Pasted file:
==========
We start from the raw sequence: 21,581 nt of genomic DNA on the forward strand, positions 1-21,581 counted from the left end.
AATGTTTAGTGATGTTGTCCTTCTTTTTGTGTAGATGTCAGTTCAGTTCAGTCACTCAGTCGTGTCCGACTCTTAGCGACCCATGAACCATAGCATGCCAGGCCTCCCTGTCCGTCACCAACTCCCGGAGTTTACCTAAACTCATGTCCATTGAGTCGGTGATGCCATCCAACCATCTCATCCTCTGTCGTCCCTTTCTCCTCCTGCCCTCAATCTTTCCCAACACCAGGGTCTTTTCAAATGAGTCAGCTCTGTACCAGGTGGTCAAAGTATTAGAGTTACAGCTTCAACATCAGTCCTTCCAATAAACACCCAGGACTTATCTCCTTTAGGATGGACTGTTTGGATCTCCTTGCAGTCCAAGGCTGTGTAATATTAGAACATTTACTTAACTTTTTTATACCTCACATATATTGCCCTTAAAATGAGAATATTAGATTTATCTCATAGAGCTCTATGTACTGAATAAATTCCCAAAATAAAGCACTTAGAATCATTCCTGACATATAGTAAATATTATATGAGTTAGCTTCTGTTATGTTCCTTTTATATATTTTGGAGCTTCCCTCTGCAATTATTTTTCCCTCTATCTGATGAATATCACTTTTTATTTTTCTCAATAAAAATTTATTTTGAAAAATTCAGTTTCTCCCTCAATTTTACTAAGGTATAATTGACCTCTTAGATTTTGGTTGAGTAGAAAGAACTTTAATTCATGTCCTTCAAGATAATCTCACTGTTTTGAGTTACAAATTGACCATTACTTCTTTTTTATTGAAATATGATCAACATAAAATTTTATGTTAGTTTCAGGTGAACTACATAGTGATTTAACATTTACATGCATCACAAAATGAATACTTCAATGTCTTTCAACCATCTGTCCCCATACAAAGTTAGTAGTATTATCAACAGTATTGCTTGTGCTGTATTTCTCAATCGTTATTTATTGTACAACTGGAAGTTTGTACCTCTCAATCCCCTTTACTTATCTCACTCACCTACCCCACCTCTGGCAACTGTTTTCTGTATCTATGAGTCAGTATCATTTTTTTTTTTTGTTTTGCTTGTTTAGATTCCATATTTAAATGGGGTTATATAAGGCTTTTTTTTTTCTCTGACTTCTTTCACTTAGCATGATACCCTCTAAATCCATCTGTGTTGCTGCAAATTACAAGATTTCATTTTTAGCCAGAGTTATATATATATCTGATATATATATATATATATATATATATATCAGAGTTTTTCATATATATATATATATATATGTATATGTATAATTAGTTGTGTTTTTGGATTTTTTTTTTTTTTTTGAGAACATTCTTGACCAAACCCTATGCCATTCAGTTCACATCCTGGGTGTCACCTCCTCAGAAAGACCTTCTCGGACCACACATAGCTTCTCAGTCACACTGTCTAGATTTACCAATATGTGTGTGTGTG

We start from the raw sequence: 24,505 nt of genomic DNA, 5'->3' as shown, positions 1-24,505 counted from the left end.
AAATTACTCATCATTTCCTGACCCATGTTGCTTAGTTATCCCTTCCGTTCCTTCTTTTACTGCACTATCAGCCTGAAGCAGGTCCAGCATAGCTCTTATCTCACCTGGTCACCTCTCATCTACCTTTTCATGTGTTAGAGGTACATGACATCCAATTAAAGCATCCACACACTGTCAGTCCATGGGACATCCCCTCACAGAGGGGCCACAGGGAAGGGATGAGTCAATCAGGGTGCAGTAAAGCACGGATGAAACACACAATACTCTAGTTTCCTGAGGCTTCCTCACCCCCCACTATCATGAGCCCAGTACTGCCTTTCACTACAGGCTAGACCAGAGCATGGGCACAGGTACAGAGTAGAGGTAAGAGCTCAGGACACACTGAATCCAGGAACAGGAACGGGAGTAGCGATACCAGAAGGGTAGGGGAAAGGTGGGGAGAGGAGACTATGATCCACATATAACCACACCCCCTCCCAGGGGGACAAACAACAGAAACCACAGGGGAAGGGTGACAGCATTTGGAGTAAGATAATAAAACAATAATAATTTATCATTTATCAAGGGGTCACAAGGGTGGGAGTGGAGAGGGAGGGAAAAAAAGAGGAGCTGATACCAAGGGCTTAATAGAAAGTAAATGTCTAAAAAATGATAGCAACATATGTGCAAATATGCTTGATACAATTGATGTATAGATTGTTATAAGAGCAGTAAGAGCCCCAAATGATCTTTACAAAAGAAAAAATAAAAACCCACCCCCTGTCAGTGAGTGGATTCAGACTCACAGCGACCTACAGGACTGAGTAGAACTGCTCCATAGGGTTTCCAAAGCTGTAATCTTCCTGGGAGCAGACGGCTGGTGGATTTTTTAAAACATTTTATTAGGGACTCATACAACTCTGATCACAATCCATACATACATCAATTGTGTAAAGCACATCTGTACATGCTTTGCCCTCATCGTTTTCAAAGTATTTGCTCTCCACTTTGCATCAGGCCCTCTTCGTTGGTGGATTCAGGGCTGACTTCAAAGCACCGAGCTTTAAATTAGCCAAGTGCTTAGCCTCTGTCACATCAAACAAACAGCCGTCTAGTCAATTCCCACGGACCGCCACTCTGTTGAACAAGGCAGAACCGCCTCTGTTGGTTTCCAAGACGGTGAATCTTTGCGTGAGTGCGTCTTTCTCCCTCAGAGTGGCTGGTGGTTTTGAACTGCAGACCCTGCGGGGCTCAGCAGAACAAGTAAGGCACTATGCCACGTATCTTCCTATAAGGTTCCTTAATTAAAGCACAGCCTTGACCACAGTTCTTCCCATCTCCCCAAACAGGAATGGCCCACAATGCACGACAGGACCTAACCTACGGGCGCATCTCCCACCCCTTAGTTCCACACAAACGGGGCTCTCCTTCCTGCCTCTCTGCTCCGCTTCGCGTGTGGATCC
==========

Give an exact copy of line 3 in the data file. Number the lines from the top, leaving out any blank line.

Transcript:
We start from the raw sequence: 24,505 nt of genomic DNA, 5'->3' as shown, positions 1-24,505 counted from the left end.